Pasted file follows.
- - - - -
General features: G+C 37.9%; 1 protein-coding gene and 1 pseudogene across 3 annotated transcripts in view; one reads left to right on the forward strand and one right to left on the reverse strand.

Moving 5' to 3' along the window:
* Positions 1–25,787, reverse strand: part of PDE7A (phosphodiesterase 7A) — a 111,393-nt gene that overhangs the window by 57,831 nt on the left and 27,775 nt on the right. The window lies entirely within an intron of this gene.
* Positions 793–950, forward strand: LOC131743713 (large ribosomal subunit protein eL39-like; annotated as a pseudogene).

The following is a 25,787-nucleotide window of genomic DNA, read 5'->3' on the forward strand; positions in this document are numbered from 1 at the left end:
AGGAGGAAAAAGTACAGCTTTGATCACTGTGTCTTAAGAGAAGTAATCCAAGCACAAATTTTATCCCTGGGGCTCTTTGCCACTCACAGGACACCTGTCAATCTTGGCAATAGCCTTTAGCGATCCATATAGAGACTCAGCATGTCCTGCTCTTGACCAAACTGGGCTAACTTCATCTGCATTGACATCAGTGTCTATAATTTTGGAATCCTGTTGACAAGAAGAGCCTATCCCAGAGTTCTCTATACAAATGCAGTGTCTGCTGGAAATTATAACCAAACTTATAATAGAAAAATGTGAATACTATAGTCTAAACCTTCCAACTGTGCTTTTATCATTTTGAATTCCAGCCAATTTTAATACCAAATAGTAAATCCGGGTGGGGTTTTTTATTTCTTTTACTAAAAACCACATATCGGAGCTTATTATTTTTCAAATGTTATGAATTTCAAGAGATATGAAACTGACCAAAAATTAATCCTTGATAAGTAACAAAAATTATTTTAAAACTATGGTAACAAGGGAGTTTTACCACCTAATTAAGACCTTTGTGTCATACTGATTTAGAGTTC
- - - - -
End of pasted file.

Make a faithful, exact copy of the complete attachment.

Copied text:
General features: G+C 37.9%; 1 protein-coding gene and 1 pseudogene across 3 annotated transcripts in view; one reads left to right on the forward strand and one right to left on the reverse strand.

Moving 5' to 3' along the window:
* Positions 1–25,787, reverse strand: part of PDE7A (phosphodiesterase 7A) — a 111,393-nt gene that overhangs the window by 57,831 nt on the left and 27,775 nt on the right. The window lies entirely within an intron of this gene.
* Positions 793–950, forward strand: LOC131743713 (large ribosomal subunit protein eL39-like; annotated as a pseudogene).

The following is a 25,787-nucleotide window of genomic DNA, read 5'->3' on the forward strand; positions in this document are numbered from 1 at the left end:
AGGAGGAAAAAGTACAGCTTTGATCACTGTGTCTTAAGAGAAGTAATCCAAGCACAAATTTTATCCCTGGGGCTCTTTGCCACTCACAGGACACCTGTCAATCTTGGCAATAGCCTTTAGCGATCCATATAGAGACTCAGCATGTCCTGCTCTTGACCAAACTGGGCTAACTTCATCTGCATTGACATCAGTGTCTATAATTTTGGAATCCTGTTGACAAGAAGAGCCTATCCCAGAGTTCTCTATACAAATGCAGTGTCTGCTGGAAATTATAACCAAACTTATAATAGAAAAATGTGAATACTATAGTCTAAACCTTCCAACTGTGCTTTTATCATTTTGAATTCCAGCCAATTTTAATACCAAATAGTAAATCCGGGTGGGGTTTTTTATTTCTTTTACTAAAAACCACATATCGGAGCTTATTATTTTTCAAATGTTATGAATTTCAAGAGATATGAAACTGACCAAAAATTAATCCTTGATAAGTAACAAAAATTATTTTAAAACTATGGTAACAAGGGAGTTTTACCACCTAATTAAGACCTTTGTGTCATACTGATTTAGAGTTC